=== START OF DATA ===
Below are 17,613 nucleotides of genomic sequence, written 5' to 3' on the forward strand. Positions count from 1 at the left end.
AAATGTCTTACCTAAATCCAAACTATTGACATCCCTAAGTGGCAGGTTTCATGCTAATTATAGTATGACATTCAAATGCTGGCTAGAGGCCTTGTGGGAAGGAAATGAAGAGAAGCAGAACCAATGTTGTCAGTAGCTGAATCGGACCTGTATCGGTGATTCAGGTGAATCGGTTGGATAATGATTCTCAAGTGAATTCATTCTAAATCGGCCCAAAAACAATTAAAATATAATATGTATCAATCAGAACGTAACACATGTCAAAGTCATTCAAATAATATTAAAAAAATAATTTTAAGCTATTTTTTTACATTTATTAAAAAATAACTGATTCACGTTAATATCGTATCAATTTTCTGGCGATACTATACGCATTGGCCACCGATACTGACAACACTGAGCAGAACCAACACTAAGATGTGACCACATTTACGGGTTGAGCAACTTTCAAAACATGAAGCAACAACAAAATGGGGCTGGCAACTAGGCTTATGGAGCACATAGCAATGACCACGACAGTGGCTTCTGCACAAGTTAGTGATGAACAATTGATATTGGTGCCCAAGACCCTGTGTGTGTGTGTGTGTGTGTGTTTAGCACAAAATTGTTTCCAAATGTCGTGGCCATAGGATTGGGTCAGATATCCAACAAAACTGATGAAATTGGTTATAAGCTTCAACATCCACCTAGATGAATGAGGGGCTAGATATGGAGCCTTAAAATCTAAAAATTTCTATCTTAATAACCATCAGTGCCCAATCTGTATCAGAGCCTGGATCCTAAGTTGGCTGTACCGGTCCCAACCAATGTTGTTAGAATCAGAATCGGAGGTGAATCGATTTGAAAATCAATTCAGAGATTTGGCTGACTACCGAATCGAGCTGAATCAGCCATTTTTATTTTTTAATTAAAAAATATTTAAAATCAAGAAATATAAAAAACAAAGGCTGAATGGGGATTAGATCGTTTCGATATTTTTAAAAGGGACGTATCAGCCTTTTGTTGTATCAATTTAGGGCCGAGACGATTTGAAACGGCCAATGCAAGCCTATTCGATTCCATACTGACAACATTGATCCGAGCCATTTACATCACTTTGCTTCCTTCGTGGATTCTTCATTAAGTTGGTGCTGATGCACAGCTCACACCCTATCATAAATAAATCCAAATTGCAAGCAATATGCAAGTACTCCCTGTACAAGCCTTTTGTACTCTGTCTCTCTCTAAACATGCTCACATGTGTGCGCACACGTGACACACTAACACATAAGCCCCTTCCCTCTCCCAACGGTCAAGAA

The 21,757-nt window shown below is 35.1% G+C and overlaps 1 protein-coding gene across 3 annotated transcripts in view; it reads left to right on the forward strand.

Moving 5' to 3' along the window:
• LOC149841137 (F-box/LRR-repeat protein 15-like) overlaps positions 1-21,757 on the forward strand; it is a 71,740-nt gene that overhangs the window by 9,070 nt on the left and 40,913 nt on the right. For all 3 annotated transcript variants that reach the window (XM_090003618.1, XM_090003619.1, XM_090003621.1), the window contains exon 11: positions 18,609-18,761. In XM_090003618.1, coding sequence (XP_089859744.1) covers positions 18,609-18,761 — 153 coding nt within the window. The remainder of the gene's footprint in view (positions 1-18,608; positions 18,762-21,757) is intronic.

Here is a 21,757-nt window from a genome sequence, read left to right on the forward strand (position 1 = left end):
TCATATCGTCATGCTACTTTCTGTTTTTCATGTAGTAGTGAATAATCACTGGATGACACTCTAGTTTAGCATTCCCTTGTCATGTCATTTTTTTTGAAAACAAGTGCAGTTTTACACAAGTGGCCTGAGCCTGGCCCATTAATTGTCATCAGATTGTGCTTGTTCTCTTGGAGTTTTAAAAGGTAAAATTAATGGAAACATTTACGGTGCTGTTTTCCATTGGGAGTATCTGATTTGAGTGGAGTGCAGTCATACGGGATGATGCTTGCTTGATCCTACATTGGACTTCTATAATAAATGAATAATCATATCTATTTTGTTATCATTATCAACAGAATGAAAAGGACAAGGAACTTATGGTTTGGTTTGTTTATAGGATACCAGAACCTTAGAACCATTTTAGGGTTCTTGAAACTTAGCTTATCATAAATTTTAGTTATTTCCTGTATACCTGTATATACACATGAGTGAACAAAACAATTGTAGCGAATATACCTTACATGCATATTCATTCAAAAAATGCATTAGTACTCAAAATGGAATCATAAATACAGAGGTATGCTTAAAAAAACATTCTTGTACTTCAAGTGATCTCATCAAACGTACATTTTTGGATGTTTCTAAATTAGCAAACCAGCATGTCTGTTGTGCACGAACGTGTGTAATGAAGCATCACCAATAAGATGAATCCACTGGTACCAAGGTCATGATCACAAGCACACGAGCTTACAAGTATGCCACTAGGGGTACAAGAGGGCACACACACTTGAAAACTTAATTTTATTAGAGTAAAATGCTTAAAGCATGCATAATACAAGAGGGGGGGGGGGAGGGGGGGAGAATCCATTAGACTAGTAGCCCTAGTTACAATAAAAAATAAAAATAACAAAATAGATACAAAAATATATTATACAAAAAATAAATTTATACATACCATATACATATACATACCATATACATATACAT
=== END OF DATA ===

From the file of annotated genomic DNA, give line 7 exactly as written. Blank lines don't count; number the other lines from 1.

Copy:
TCATATCGTCATGCTACTTTCTGTTTTTCATGTAGTAGTGAATAATCACTGGATGACACTCTAGTTTAGCATTCCCTTGTCATGTCATTTTTTTTGAAAACAAGTGCAGTTTTACACAAGTGGCCTGAGCCTGGCCCATTAATTGTCATCAGATTGTGCTTGTTCTCTTGGAGTTTTAAAAGGTAAAATTAATGGAAACATTTACGGTGCTGTTTTCCATTGGGAGTATCTGATTTGAGTGGAGTGCAGTCATACGGGATGATGCTTGCTTGATCCTACATTGGACTTCTATAATAAATGAATAATCATATCTATTTTGTTATCATTATCAACAGAATGAAAAGGACAAGGAACTTATGGTTTGGTTTGTTTATAGGATACCAGAACCTTAGAACCATTTTAGGGTTCTTGAAACTTAGCTTATCATAAATTTTAGTTATTTCCTGTATACCTGTATATACACATGAGTGAACAAAACAATTGTAGCGAATATACCTTACATGCATATTCATTCAAAAAATGCATTAGTACTCAAAATGGAATCATAAATACAGAGGTATGCTTAAAAAAACATTCTTGTACTTCAAGTGATCTCATCAAACGTACATTTTTGGATGTTTCTAAATTAGCAAACCAGCATGTCTGTTGTGCACGAACGTGTGTAATGAAGCATCACCAATAAGATGAATCCACTGGTACCAAGGTCATGATCACAAGCACACGAGCTTACAAGTATGCCACTAGGGGTACAAGAGGGCACACACACTTGAAAACTTAATTTTATTAGAGTAAAATGCTTAAAGCATGCATAATACAAGAGGGGGGGGGGGAGGGGGGGAGAATCCATTAGACTAGTAGCCCTAGTTACAATAAAAAATAAAAATAACAAAATAGATACAAAAATATATTATACAAAAAATAAATTTATACATACCATATACATATACATACCATATACATATACAT